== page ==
Most people shouldn’t take any kind of dietary supplement that contains iron.
In fact, a new study shows excess iron may increase your risk of developing one deadly form of cancer by more than 200 percent.
Of course, the excess iron-cancer link is nothing new. Nonetheless, it remains an important topic to tackle.
So, I’ll tell you all about those new findings in just a moment. But first, let’s discuss how my faculty advisor and I (at the University of Penn) began the research into this link nearly 40 years ago…
Excess iron-cancer link dates back 40 years
Back in the mid-1980s, I worked with Nobel laureate Baruch Blumberg on research that found a clear link between excess iron and increased rates of cancers—at all sites in the body. We ultimately published our findings in the prestigious New England Journal of Medicine and the International Journal of Epidemiology.
Over the years, we also learned that excess iron increases the risk of chronic inflammation, infections, heart disease, and dementia.
And in some people who are susceptible to iron storage, it also leads to failure of the heart, kidneys, liver, and other organs.
To help you understand why excess iron causes these problems, it’s important to know how the body stores this mineral…
- Iron is not water-soluble. This means the body cannot “flush out” any excess. Instead, iron can be stored and transported safely in your blood by special enzymes and co-factors.
- There are already four grams of iron naturally present in the human body. Our bodies recycle this iron over and over.
- The only way to lose iron is to lose blood. So, it’s very unlikely that most of the population needs more (Of course, some women of child-bearing age may lose enough during menstruation to require additional iron.)
Therefore, when a healthy person with normal iron levels takes a supplement that contains iron…they can easily wind up with too much of it in their body. And that’s not good—as the body can’t flush out the excess!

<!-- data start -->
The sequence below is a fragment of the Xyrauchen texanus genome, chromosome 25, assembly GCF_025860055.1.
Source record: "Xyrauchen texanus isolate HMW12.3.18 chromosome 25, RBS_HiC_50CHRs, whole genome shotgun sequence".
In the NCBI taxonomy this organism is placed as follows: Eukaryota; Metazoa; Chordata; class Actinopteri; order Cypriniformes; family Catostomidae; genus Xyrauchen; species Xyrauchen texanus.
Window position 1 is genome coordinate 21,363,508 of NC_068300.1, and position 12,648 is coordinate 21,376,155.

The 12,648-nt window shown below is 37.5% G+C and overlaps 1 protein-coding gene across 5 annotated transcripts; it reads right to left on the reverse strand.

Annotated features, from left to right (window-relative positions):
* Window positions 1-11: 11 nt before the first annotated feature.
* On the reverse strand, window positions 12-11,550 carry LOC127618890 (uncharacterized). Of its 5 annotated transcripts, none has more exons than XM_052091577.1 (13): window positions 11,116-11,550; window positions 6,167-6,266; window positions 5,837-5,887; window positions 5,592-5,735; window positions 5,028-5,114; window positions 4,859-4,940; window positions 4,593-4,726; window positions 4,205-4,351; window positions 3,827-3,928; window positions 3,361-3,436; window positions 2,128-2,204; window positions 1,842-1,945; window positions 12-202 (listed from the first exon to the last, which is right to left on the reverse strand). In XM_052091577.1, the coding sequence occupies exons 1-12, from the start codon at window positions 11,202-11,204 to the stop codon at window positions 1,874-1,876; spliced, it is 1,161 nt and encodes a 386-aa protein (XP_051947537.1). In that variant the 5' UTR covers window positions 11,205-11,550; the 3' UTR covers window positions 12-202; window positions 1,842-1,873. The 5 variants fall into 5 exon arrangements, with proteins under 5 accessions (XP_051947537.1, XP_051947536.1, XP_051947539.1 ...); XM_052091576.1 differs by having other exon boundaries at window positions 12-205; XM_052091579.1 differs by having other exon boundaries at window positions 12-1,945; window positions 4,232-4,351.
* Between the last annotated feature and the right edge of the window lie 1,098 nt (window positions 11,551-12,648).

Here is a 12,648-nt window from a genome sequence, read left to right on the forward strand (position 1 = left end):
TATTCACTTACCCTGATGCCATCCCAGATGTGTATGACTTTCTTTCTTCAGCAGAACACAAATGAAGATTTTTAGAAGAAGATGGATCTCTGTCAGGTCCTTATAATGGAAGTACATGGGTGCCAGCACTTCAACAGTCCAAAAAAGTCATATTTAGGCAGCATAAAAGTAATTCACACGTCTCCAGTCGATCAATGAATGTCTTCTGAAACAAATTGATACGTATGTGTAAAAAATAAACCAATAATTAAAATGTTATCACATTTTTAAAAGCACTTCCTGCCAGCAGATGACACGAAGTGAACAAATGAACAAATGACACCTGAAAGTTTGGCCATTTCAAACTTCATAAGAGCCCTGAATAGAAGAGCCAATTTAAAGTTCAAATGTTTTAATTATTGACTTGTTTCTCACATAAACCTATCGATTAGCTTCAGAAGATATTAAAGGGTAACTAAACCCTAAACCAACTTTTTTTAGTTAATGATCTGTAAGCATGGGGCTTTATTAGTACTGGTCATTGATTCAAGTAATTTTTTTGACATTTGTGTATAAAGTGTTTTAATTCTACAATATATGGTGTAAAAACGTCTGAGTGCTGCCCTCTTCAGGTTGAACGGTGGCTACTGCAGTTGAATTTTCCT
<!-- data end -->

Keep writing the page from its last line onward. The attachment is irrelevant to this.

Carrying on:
In fact, excess circulating iron acts as an “oxidant” in your body—causing cellular inflammation and even DNA damage. (In other words, excess iron acts in the opposite way that “antioxidants” benefit and protect your cells.)
Those effects can, in turn, lead to cancer and other chronic diseases.
Now, let’s turn our attention to the new study that found a link between excess iron and a 200 percent higher cancer risk…
U.S. researchers uncover more unsettling findings about excess iron
Researchers with the University of Pittsburgh followed more than 18,000 men and women, with an average age of 66 years, for about four-and-a-half years. At the study’s outset, they were all suffering from non-alcoholic fatty liver disease (NAFLD).
This condition puts people at a higher risk of developing liver cancer. In fact, over the course of this study, almost 200 people with NAFLD developed liver cancer.
So, the researchers wanted to pinpoint exactly why some people with NAFLD go on to develop it, whereas others don’t…
It turns out, the men and women with elevated iron levels had a two-times higher risk of developing liver cancer compared to people with normal levels. Moreover, people with lower iron levels had a one-third lower risk of developing this cancer compared to people within the normal range.
In the end, when you consider all the research, dating back many decades, you can understand why, for most people, taking an over-the-counter, daily supplement that contains iron is a mistake for their health.
If you’re one of the rare people who has a true iron deficiency, your doctor will prescribe something. (They’ll also monitor whatever condition is causing the deficiency.)
But for everyone else, just say “no” to supplemental iron. (It’s a big reason why I advise most people avoid taking a daily multivitamin.)
You can learn more about other “hidden” causes of cancer in my groundbreaking Authentic Anti-Cancer Protocol. This all-inclusive, online protocol is the sum total of more than 40 years of personal research, study, and experience in natural cancer treatment. And every solution you’ll hear about has been studied and researched by countless, cutting-edge medical institutions.